If you fancy a change from ancient monuments, visit MACRO Museo d’Arte Contemporanea, Rome’s Museum of Contemporary Art. The galleries encompass two sites – one in northern Rome in the former Peroni brewery, and the other, in the trendy Testaccio district in an ex-slaughterhouse. Both spaces show installations from contemporary Italian artists. It’s worth visiting to experience a different (well- hidden) side of Rome.
Eating and Drinking
Romans love their food – and so do we. With the wonderful pizza, pasta, gelato, and fantastic coffee, foodies will be in culinary heaven. Typical Roman dishes include carciofi alla romana, or braised artichokes with olive oil, mint and garlic, and spaghetti alla carbonara, spaghetti with egg and pancetta. Tasty pizza slices can be found everywhere (pizza a taglio) and make for a quick snack when on the move – highly recommended.
For good spaghetti just a few steps from the well-trodden tourist route but close to Trevi is Spaghetteria l’Archetto. Bookings aren’t accepted, as you will see from the queue, but it’s worth the wait. When it’s finally your turn you’ll be seated on the ground floor, or in the cosy cellar-like basement, and you’ll then have the difficult choice of deciding which of the hundred-plus sauce combinations you want with your spaghetti. Dishes cost around €8.
If you are around the Piazza Navona area and fancy pushing the boat out, dine in plush Il Convivio Troiani. This family restaurant offers contemporary cuisine based on Italian traditional recipes, all served in elegant surroundings. Choose from the tasting menus or go à la carte. To give you an indication of prices, a main of guinea fowl with mushrooms and black truffle costs €43.
In the Trastevere quarter, across the Tiber, check out Bir & Fud for great pizza and craft beers on tap, all brewed by Italian breweries. Go for the works and order a pizza topped with olives, prosciutto, boiled egg, mushrooms, and the Roman artichoke – you won’t believe how many toppings they can fit on a pizza. Prices vary from around €8 for a margherita to a few more euros for all the toppings, and the delicious beers are €5 for a half pint.
For wonderful gelato, head to Cremeria Monteforte, just steps from the Pantheon on Via della Rotonda, where you will find possibly the best strawberry ice cream in Rome, as well as creamy pistachio and limone flavours (don’t be put off by the queue). Take a seat on the fountain steps in Piazza della Rotunda and soak up the views of the Pantheon. Or grab an ice cream late at night – yes, they will still be open at 11pm.
Best Insider Tips
Best and Worst Times to Visit
The best time to visit Rome is spring or autumn – if you think queues are bad in March or April then you definitely don’t want to be there in the summer. August is scorching in Rome anyway, and it’s when Romans flee the city to cooler climates – so as a consequence much of the city is deserted and many shops are closed. Regarding the best days to visit, if you only have a couple of days in Rome don’t make one of them a Monday – many of the sights are closed.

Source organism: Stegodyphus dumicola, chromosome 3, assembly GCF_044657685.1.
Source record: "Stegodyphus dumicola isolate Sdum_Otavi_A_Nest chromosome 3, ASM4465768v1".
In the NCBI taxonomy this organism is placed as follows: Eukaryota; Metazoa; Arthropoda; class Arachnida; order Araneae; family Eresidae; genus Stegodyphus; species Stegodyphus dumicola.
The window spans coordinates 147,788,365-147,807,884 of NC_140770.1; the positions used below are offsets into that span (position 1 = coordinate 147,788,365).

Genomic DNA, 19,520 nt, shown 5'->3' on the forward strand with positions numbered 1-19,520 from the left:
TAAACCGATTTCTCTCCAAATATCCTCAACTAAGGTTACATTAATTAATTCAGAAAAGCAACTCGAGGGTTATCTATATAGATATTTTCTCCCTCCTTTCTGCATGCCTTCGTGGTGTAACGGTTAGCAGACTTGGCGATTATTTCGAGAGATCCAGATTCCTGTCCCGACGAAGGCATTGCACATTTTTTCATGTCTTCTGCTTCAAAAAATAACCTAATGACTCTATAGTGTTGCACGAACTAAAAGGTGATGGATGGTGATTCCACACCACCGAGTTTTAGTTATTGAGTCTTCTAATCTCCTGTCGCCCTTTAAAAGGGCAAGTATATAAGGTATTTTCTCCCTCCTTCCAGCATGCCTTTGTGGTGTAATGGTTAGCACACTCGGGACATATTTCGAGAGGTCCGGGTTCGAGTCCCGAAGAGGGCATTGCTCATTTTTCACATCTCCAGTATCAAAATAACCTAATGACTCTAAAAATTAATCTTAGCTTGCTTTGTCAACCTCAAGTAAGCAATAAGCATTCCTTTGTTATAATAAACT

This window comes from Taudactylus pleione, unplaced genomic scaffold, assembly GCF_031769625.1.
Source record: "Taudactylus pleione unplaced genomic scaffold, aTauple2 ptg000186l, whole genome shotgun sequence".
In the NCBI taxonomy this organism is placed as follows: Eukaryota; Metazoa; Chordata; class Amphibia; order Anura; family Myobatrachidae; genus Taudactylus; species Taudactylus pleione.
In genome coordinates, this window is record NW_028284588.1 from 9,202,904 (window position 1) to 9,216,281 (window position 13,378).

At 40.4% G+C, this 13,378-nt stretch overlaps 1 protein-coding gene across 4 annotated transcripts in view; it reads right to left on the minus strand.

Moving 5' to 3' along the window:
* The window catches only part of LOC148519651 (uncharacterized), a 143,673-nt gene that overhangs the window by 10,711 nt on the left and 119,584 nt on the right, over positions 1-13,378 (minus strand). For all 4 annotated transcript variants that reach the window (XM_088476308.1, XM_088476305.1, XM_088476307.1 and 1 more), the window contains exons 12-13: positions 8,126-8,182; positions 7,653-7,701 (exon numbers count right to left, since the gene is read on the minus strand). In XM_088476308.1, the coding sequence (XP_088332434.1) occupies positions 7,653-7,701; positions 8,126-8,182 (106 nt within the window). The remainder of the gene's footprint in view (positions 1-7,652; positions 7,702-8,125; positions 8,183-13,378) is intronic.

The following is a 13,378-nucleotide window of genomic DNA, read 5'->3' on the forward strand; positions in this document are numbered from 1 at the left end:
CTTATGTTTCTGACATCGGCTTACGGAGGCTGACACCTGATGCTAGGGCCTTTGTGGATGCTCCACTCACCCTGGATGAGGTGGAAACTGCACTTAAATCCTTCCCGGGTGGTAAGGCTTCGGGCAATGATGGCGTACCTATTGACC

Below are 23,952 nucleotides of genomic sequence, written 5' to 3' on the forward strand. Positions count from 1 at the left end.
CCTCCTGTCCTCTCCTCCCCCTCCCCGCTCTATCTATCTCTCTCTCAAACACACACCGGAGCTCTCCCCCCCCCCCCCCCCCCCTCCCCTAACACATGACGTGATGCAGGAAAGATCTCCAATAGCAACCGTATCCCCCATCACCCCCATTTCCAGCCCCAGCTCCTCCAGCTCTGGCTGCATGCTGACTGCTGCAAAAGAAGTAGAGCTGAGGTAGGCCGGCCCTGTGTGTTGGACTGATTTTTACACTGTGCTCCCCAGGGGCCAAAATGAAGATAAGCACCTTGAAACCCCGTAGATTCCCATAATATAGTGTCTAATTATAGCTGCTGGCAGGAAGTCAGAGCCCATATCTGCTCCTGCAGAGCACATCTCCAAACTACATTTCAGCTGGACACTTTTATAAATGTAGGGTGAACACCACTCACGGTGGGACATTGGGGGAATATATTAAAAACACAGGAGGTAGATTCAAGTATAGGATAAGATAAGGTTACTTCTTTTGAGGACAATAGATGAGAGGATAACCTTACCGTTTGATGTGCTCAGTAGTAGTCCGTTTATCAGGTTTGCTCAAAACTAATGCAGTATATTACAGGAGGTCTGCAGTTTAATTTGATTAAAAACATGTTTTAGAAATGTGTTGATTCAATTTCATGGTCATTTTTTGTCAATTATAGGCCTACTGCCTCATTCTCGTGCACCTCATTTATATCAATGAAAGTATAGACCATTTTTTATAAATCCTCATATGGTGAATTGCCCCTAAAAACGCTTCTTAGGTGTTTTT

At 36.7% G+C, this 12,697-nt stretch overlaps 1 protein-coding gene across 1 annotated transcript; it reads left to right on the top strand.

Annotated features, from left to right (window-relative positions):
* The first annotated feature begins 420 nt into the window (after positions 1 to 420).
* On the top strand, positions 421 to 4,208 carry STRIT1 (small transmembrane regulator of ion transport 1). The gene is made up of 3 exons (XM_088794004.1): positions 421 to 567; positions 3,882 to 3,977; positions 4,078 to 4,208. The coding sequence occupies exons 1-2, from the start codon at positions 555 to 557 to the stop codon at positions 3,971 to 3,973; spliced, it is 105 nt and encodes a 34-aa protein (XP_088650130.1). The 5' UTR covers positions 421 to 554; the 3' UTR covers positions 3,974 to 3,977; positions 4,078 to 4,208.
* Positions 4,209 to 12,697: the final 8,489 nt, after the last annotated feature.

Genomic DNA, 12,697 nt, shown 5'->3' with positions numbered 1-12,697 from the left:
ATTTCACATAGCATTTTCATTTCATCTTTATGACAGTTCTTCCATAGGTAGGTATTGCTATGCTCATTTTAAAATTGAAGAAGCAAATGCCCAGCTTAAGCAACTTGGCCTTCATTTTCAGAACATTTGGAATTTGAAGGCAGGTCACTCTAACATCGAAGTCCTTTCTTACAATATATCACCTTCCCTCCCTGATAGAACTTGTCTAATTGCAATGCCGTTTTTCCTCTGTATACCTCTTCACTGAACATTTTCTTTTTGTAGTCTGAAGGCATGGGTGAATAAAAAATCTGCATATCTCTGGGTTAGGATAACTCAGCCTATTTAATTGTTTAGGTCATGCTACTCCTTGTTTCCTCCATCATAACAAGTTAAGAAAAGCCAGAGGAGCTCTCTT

Best Ways to Reach Central Rome
Both Ciampino and Fiumicino airports have public transport that runs to the center: an airport bus from the former, and buses and trains from the latter. Alternatively, take an official white taxi – it’s a fixed rate between the airport and any hotel within the Aurelian Wall (central Rome) which includes up to four people and luggage – presently this is €30 from Ciampino (and vice-versa) and €40 from Fiumicino. There is, unfortunately, a small number of official drivers who still try to scam tourists; a recent one involved informing passengers that the fixed rate only takes you as far as the walls and then the meter has to go on – this is not the case. Confirm the fixed rate with the driver before entering the cab, but if they still try to charge more, make a point of taking a note of their taxi number and report them.
Best Money (and Time) Saving Tip
It might be worth investing in a Roma Pass which is valid for 3 days, costs €30, and gets you free public transport in central Rome plus free entry to the first two attractions and discounted entry to around 40 others. It’s worth it just to skip the line. It makes sense to choose the most expensive attractions for your first and second visits, such as the combined Colosseum/Palatine/Forum ticket. The Roma Pass doesn’t cover the Vatican Museums – you could purchase the OMNIA Vatican & Roma pass for this. This costs €85 and does pretty much what the Roma Pass does, except you have access to audio guides, itineraries, and an open-topped bus.
If you are short on time, a skip-the-line ticket is well worth the price. And the hop-on, hop-off bus will take you around to all the major sites with minimal walking and a lot of time saved.
Stroll and soak up the beautiful surroundings. The UNESCO-listed historic city center is so compact that many of the sights are very close to each other – join the Italians in their early evening passeggiata, or stroll, and wander (very slowly) around the beautiful streets and squares. Do as the Romans do and enjoy a delicious gelato while you walk. Ahhh, la vita è bella.